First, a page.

June 3, 2016

Scientists create 3D models of supernovas

At the conclusion of their life, immense stars blow up and spread their composite elements of carbon, iron, and many other natural elements across space. These elements eventually create new stars, solar systems and anything else in the universe, including us.

In a new report published by The Astrophysical Journal, researchers have developed a 3-D digital model that shows the final moments of a star’s life in vibrant detail.

"If we want to understand the chemical evolution of the entire universe and how the stuff that we're made of was processed and distributed throughout the universe, we have to understand the supernova mechanism," Sean Couch, assistant professor of physics and astronomy at Michigan State University, said in a news release.

Over millions of years of nuclear fusion, stars burn heavier and heavier elements. Eventually, these giant stars run out of fuel and acquire an iron core. Unable to support themselves in opposition to their own massive gravitational pull, these stars fail. However, an unknown process turns around the collapse and leads to the star exploding.

"What theorists like me are trying to understand is that in-between step," Couch said. "How do we go from this collapsing iron core to an explosion?"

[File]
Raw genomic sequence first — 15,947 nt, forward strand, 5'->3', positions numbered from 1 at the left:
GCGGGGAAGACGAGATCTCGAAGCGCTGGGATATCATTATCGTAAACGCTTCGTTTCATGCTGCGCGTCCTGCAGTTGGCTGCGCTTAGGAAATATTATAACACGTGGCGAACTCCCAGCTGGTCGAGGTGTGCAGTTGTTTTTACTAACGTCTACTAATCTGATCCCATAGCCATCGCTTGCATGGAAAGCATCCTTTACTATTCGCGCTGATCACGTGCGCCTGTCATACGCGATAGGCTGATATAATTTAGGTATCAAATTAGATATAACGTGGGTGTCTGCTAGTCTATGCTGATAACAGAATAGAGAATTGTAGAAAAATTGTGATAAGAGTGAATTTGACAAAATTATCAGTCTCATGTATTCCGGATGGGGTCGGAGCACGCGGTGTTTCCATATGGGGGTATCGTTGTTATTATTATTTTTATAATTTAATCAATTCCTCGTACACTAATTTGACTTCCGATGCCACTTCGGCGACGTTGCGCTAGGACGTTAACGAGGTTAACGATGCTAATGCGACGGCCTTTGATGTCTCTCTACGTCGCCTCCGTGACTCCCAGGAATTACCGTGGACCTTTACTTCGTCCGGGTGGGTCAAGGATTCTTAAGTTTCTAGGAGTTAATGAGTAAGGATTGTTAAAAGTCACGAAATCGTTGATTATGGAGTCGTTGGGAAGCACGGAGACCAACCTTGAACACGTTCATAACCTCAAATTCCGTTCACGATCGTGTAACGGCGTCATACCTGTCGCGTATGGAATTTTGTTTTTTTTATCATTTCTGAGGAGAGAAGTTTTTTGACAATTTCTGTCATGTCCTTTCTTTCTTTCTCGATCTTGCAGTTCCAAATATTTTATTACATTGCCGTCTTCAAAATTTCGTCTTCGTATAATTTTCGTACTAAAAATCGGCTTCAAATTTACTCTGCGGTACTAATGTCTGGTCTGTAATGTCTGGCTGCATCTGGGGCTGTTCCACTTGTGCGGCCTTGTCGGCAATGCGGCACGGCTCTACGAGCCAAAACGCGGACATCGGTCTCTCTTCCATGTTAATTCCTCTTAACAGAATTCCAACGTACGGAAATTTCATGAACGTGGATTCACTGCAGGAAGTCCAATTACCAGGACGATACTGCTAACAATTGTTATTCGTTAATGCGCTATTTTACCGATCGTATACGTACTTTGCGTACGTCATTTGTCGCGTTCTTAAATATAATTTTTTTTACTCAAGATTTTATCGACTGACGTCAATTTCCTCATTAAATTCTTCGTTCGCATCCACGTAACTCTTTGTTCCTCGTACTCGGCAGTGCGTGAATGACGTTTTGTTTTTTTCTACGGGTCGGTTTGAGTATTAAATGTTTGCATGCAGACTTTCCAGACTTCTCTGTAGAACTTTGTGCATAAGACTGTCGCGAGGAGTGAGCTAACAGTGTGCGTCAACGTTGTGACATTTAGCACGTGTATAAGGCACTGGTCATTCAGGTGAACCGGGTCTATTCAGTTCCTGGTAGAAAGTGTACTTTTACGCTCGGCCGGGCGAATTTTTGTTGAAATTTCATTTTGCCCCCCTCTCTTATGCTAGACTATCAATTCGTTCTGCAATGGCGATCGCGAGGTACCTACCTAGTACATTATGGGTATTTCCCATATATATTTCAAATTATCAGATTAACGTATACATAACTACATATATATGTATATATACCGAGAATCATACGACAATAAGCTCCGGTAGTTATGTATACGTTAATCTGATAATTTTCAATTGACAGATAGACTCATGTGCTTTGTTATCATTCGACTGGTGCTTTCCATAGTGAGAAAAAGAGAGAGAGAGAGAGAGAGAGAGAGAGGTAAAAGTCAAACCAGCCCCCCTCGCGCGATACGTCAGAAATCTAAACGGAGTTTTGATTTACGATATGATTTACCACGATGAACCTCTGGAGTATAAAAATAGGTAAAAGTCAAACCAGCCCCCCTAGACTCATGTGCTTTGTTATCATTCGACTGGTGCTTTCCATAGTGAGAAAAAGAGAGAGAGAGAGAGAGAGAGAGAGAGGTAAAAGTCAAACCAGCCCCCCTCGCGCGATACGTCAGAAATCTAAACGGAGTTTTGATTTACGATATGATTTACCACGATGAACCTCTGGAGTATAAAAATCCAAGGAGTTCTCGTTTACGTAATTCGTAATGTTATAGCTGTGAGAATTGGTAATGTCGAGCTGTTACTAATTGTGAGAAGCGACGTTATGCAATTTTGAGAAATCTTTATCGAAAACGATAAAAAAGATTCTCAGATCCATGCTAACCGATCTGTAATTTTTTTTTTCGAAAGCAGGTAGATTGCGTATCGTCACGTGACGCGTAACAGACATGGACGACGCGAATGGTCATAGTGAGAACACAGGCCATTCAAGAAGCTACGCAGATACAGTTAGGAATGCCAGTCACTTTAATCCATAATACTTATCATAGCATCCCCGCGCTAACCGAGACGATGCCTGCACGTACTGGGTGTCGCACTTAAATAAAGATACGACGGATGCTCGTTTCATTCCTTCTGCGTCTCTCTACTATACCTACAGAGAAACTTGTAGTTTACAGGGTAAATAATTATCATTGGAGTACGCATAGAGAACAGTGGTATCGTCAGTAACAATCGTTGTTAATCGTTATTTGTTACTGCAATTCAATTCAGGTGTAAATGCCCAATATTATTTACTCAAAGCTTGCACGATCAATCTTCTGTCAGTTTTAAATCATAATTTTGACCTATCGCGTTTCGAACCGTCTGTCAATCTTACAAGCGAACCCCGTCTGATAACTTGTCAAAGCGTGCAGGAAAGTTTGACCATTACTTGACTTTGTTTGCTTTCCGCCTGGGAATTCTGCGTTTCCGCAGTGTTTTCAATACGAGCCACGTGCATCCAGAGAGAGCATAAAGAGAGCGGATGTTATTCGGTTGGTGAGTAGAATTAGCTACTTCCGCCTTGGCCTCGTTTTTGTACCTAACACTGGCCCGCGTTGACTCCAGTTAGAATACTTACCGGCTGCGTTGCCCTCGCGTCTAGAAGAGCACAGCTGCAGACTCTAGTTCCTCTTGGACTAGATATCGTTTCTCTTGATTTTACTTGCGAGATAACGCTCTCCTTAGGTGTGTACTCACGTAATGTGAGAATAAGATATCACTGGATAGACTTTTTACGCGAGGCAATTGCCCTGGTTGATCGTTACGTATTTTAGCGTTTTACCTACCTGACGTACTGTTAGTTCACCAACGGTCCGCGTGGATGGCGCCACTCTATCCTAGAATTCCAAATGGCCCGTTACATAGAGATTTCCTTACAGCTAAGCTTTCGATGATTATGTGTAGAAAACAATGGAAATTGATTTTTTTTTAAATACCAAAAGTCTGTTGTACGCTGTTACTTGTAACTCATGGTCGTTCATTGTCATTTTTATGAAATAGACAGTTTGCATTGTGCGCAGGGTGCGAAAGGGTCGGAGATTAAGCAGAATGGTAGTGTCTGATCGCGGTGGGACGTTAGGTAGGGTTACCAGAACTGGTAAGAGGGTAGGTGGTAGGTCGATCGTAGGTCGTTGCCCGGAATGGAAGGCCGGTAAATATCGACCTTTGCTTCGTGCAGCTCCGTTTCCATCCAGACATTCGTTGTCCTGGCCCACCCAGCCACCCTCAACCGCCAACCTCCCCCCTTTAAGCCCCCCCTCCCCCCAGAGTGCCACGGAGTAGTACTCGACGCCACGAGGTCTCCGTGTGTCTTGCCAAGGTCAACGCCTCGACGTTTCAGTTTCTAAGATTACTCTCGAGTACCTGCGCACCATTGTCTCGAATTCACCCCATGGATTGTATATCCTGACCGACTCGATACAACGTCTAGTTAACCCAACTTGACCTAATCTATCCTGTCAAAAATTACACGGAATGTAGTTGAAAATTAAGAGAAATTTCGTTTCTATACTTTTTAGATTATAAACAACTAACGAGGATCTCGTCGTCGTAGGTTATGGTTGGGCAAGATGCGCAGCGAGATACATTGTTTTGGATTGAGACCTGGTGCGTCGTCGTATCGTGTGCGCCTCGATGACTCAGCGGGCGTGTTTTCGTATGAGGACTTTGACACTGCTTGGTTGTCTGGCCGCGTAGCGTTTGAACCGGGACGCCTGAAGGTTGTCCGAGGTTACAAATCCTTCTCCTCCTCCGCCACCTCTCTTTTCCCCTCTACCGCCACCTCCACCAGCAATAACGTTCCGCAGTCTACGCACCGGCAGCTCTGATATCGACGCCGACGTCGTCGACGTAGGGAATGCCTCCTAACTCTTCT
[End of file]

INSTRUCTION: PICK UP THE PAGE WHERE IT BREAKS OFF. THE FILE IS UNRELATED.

3D model of a supernova

(Image credit: Sean M. Couch, Michigan State University)

Creating a 3D supernova model

To learn about this step, the study team began developing a 3-D simulation strategy. While this 3-D technique is still in its beginnings, initial results have been encouraging. In 2015, the team published a paper describing 3-D simulations of the final three minutes of iron core growth in a giant star. They discovered that better representations of the star's framework and the motion produced by violent convection play a considerable part at the point of collapse.

"Not surprisingly, we're showing that more realistic initial conditions have a significant impact on the results," Couch said.

Recent developments in computer science allowed the team to make major strides toward more precise supernova simulations by using the 3-D modeling approach. Specifically, the rise of petascale supercomputers made it possible to make high-fidelity models of rotation, magnetic fields and other complicated physics operations that were not achievable previously.

"Generally when we've done these kinds of simulations in the past, we've ignored the fact that magnetic fields exist in the universe because when you add them into a calculation, it increases the complexity by about a factor of two," Couch said. "But with our (new simulations), we're finding that magnetic fields can add a little extra kick at just the right time to help push the supernova toward explosion."

"Our simulations are only a first step toward truly realistic 3-D simulations of supernova," he continued. "But they are already providing a proof-of-principle that the final minutes of a massive star evolution can and should be simulated in 3-D."


Image credit: Sean Couch, Michigan State